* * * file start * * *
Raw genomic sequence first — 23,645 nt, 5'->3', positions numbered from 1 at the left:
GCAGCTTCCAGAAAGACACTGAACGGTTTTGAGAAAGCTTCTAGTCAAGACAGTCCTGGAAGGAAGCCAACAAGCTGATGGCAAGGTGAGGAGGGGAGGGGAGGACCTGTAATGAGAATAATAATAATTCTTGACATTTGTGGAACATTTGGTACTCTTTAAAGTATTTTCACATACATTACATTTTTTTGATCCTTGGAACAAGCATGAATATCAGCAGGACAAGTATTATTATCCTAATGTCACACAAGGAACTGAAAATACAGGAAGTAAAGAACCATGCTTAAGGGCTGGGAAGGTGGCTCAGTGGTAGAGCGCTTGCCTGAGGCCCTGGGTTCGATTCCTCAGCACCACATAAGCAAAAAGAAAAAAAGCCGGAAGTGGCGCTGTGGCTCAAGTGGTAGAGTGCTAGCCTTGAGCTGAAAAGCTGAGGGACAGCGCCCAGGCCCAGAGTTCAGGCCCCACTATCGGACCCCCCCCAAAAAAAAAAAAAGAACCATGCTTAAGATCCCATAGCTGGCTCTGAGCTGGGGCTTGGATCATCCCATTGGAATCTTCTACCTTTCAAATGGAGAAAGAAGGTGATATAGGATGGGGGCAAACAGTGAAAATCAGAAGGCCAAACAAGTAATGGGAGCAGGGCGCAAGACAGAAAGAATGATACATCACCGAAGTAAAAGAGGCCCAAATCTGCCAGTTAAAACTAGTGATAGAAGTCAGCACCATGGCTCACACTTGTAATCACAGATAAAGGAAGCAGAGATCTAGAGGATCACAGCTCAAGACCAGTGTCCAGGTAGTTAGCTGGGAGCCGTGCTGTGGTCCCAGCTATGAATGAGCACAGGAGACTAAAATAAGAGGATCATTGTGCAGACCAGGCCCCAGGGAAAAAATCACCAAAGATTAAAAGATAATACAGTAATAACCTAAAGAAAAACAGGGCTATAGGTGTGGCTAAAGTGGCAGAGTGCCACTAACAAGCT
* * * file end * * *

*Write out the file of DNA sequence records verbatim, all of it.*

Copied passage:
Raw genomic sequence first — 23,645 nt, 5'->3', positions numbered from 1 at the left:
GCAGCTTCCAGAAAGACACTGAACGGTTTTGAGAAAGCTTCTAGTCAAGACAGTCCTGGAAGGAAGCCAACAAGCTGATGGCAAGGTGAGGAGGGGAGGGGAGGACCTGTAATGAGAATAATAATAATTCTTGACATTTGTGGAACATTTGGTACTCTTTAAAGTATTTTCACATACATTACATTTTTTTGATCCTTGGAACAAGCATGAATATCAGCAGGACAAGTATTATTATCCTAATGTCACACAAGGAACTGAAAATACAGGAAGTAAAGAACCATGCTTAAGGGCTGGGAAGGTGGCTCAGTGGTAGAGCGCTTGCCTGAGGCCCTGGGTTCGATTCCTCAGCACCACATAAGCAAAAAGAAAAAAAGCCGGAAGTGGCGCTGTGGCTCAAGTGGTAGAGTGCTAGCCTTGAGCTGAAAAGCTGAGGGACAGCGCCCAGGCCCAGAGTTCAGGCCCCACTATCGGACCCCCCCCAAAAAAAAAAAAAGAACCATGCTTAAGATCCCATAGCTGGCTCTGAGCTGGGGCTTGGATCATCCCATTGGAATCTTCTACCTTTCAAATGGAGAAAGAAGGTGATATAGGATGGGGGCAAACAGTGAAAATCAGAAGGCCAAACAAGTAATGGGAGCAGGGCGCAAGACAGAAAGAATGATACATCACCGAAGTAAAAGAGGCCCAAATCTGCCAGTTAAAACTAGTGATAGAAGTCAGCACCATGGCTCACACTTGTAATCACAGATAAAGGAAGCAGAGATCTAGAGGATCACAGCTCAAGACCAGTGTCCAGGTAGTTAGCTGGGAGCCGTGCTGTGGTCCCAGCTATGAATGAGCACAGGAGACTAAAATAAGAGGATCATTGTGCAGACCAGGCCCCAGGGAAAAAATCACCAAAGATTAAAAGATAATACAGTAATAACCTAAAGAAAAACAGGGCTATAGGTGTGGCTAAAGTGGCAGAGTGCCACTAACAAGCT